After serving three years in prison for selling a small amount of Xanax pills, Charles Thompson found even worse accommodations upon his release in 2015: the sand under the Atlantic City Boardwalk.
“I couldn’t get housing and I hated shelters,” said Thompson, 60, of Atlantic City. “So I slept for months with the possums, raccoons, and squirrels. There was no General Assistance to help me.”
People convicted of felony drug distribution in New Jersey cannot receive GA, a program that gives low-income adults with no dependent children a monthly stipend of $185, as well as job training. Thanks to a strange quirk of law, anyone who completes a prison sentence for a non-drug distribution felony — including a violent crime — can get GA. People convicted of drug possession may receive GA.
“They need to get rid of the GA ban for drug felons,” said Thompson, who now lives in an apartment after getting help from Legal Services of New Jersey, as well Jewish Family Service of Atlantic and Cape May Counties.
“A person comes home from jail after doing a little something like selling some pills, and he can’t get help?” he said. “There are people running around raping people, and they can get GA when they leave prison.”
Thompson’s call for a change has support.
In fact, Gov. Phil Murphy’s proposed budget contains nearly $7 million in funding to eliminate the GA ban for those convicted of drug felonies. And the state Legislature is working on a bill to end it as well, with hearings scheduled Tuesday.
During his administration, former Gov. Chris Christie vetoed two bills that would have upended the ban, said Renee Koubiadis, executive director of the Anti-Poverty Network of New Jersey in Bordentown, Burlington County. These days, some 75 social-service and advocacy organizations are supporting an end to the ban. Meanwhile, Koubiadis added, “nobody I’m hearing is against the bill at this point.”
Getting rid of the ban is part of efforts by the Murphy administration to support “social justice in its continued efforts to build a stronger, fairer, and inclusive state,” Sarah Adelman, acting commissioner of the state’s Department of Human Services, said in a statement. The change “gives more individuals the assistance and new start they need,” she added.
The ban disproportionately affects people of color, said Ed Martone, policy analyst for the National Center for Advocacy and Recovery for Behavioral Health, headquartered in Robbinsville, Mercer County.
“What’s so pernicious about the ban,” Martone said, “is that it’s for a lifetime, which means you never complete the punishment for your crime, even though you served your prison sentence.”
Though the benefit is small, it can be enough to allow a person to rent a single room, or compensate a relative for providing a bed or couch, advocates say.
The anticipated changes in GA rules come at a time when President Joe Biden has been urging states to help people reentering society after being imprisoned.
His administration’s American Families Plan, which offers increased support to parents and children, and helps combat poverty, includes a proposal to facilitate reentry for formerly incarcerated individuals by making sure they have access to food stamps, now know as SNAP, for the federally funded Supplemental Nutrition Assistance Program. Individuals convicted of a drug-related felony are currently ineligible to receive SNAP benefits unless a state has taken the option to eliminate or modify this restriction.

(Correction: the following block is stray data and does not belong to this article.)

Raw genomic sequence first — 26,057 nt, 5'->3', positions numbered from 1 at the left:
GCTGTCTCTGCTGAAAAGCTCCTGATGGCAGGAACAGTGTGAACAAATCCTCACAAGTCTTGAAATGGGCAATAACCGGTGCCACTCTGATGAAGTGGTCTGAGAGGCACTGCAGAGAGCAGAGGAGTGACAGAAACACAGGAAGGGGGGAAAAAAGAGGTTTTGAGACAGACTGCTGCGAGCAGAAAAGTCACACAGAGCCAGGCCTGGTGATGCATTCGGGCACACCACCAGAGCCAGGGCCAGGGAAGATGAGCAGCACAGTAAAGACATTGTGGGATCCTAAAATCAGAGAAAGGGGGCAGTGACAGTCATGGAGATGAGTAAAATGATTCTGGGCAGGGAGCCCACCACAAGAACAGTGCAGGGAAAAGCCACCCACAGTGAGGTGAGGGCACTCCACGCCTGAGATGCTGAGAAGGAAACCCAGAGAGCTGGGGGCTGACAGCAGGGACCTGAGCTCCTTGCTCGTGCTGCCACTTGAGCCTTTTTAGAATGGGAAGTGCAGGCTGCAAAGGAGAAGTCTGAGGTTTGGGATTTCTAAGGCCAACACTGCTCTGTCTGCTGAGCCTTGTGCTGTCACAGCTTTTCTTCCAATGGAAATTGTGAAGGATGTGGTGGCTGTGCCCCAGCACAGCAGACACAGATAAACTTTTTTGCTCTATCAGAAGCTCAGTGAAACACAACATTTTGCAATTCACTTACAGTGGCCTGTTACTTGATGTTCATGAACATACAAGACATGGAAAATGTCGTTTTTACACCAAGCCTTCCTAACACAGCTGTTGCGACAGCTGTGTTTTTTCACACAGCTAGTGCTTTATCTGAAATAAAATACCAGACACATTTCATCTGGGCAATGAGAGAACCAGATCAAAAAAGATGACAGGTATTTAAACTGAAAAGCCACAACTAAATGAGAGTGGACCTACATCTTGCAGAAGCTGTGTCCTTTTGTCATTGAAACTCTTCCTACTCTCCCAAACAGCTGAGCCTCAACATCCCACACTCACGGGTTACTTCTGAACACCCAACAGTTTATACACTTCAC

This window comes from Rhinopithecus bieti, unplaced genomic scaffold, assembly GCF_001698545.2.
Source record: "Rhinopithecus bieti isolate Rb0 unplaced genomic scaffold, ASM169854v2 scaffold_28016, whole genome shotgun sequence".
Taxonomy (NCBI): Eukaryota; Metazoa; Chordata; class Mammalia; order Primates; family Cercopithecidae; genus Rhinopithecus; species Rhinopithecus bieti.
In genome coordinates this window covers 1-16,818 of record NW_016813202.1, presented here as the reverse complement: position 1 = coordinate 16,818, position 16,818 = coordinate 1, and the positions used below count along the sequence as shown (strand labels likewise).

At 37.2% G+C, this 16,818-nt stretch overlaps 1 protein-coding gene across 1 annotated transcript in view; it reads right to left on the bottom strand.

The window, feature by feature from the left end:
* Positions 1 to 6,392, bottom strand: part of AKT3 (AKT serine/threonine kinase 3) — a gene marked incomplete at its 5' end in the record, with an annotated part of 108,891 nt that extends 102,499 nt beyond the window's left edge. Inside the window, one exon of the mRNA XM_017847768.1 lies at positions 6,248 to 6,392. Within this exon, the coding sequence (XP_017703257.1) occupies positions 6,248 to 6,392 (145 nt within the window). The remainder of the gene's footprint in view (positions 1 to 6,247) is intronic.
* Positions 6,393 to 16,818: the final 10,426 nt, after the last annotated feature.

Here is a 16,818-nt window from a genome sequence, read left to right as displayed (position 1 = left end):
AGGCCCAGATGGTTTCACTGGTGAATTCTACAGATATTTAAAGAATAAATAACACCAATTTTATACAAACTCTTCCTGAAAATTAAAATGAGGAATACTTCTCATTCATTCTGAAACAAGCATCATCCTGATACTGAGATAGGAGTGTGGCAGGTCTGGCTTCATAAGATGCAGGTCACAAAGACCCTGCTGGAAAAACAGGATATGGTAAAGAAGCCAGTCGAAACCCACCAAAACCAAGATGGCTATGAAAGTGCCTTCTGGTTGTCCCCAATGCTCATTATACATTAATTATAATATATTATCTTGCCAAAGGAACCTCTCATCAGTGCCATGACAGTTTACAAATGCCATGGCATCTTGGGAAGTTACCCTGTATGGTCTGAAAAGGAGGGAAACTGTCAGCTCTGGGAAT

As it happens, both New Jersey and Pennsylvania already allow those convicted of drug felonies to receive SNAP benefits.
But GA is a different program, funded by states, not the federal government. Pennsylvania no longer has GA.
Overall, 13,496 New Jersey residents are receiving GA benefits as of the last count, state figures show. That number rose 33% during the pandemic, according to Maura Sanders, chief counsel at Legal Services of New Jersey, headquartered in Edison, Middlesex County.
Advocates estimate that nearly 1,000 people who had been convicted of felony drug distribution were rejected for GA benefits in 2020.
By punishing those who deal drugs more than those who have committed violent crimes, the ban illustrates an outsize enmity toward drug-related crime, advocates say. In most cases, people were convicted of dealing small amounts of drugs, often to supply their own addictions, Sanders said.
“We are not seeing El Chapo applying for General Assistance,” she said. “These are not convicted drug kingpins but people with addiction problems who may have been very low-level dealers.
“Now it’s years later and most want to get into drug treatment and job training, all of that connected to receipt of General Assistance. They break down in tears when I say they can’t get assistance. They tell me, ‘I cant even afford a toothbrush right now.’ ”
Precluding these people from GA only perpetuates misery for those reentering everyday society after being incarcerated, said Ali Coles, 55, of Camden.
A former drug dealer who served four separate prison sentences, Coles now unloads trucks for a supermarket after receiving support from Volunteers of America Delaware Valley.
“Getting GA would have been a start for me, and it would have kept me from being homeless the last time I got out of prison,” he said. “It would prevent you from going back to selling drugs just to survive.”
With their eyes on possible movement in the Legislature on the anti-ban bill, advocates are hopeful people in Coles’ predicament won’t have to suffer much longer.
“There’s a lot of support to make this change,” Martone said. “The legislative process is long, even if you’re pushing a bill for kittens and rainbows.
“But I’m optimistic.”